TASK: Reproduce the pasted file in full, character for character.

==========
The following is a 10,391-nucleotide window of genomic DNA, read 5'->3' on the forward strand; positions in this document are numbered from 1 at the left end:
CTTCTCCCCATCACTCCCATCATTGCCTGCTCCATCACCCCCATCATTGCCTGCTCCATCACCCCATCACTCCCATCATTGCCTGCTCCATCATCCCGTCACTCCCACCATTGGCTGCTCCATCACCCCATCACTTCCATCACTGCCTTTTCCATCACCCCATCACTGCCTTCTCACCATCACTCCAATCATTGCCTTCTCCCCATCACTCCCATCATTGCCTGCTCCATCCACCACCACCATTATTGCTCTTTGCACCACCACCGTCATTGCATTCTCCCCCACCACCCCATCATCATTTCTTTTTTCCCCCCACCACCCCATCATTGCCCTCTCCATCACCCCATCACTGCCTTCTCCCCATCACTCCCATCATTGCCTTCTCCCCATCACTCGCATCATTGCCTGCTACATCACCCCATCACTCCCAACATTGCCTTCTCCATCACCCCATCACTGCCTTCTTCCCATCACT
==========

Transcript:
The following is a 10,391-nucleotide window of genomic DNA, read 5'->3' on the forward strand; positions in this document are numbered from 1 at the left end:
CTTCTCCCCATCACTCCCATCATTGCCTGCTCCATCACCCCCATCATTGCCTGCTCCATCACCCCATCACTCCCATCATTGCCTGCTCCATCATCCCGTCACTCCCACCATTGGCTGCTCCATCACCCCATCACTTCCATCACTGCCTTTTCCATCACCCCATCACTGCCTTCTCACCATCACTCCAATCATTGCCTTCTCCCCATCACTCCCATCATTGCCTGCTCCATCCACCACCACCATTATTGCTCTTTGCACCACCACCGTCATTGCATTCTCCCCCACCACCCCATCATCATTTCTTTTTTCCCCCCACCACCCCATCATTGCCCTCTCCATCACCCCATCACTGCCTTCTCCCCATCACTCCCATCATTGCCTTCTCCCCATCACTCGCATCATTGCCTGCTACATCACCCCATCACTCCCAACATTGCCTTCTCCATCACCCCATCACTGCCTTCTTCCCATCACT